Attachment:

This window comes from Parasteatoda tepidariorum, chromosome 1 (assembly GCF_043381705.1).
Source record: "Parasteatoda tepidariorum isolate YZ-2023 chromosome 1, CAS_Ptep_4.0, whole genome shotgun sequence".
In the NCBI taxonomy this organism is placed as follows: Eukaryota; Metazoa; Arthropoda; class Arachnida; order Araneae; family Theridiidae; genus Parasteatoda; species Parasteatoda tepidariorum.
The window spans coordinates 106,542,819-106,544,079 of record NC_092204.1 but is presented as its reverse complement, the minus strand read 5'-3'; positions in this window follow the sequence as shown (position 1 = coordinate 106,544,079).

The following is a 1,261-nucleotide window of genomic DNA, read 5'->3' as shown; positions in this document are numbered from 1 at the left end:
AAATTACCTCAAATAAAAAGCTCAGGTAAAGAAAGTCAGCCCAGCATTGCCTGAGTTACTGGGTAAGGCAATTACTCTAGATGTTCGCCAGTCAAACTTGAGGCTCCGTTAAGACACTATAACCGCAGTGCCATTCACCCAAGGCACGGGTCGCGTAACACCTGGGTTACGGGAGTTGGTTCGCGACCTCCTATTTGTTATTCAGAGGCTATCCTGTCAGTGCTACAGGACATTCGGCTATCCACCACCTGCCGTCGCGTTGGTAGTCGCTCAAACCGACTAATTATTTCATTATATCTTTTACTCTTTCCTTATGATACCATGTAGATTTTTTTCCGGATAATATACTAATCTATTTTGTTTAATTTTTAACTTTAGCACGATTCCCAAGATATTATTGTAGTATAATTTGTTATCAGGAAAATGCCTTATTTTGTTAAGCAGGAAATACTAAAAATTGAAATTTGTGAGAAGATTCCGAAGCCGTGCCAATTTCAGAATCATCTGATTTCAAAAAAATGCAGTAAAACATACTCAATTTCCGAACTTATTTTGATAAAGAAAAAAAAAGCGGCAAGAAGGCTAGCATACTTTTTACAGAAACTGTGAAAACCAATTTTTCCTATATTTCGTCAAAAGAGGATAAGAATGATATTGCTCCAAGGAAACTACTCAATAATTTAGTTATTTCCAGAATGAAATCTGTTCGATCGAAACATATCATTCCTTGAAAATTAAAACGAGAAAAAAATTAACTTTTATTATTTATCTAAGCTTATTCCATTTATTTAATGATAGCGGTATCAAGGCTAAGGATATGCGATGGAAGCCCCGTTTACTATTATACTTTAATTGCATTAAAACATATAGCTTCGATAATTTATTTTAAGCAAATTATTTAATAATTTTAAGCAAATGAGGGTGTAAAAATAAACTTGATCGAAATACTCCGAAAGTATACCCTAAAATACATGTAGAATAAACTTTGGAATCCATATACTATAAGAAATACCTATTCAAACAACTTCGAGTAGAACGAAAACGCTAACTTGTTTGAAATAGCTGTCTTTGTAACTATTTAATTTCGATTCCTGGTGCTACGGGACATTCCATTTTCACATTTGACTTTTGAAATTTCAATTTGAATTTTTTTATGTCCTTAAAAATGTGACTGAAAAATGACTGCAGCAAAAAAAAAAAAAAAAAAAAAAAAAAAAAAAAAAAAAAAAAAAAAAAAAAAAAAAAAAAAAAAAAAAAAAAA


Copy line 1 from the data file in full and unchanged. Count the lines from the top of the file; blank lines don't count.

This window comes from Parasteatoda tepidariorum, chromosome 1 (assembly GCF_043381705.1).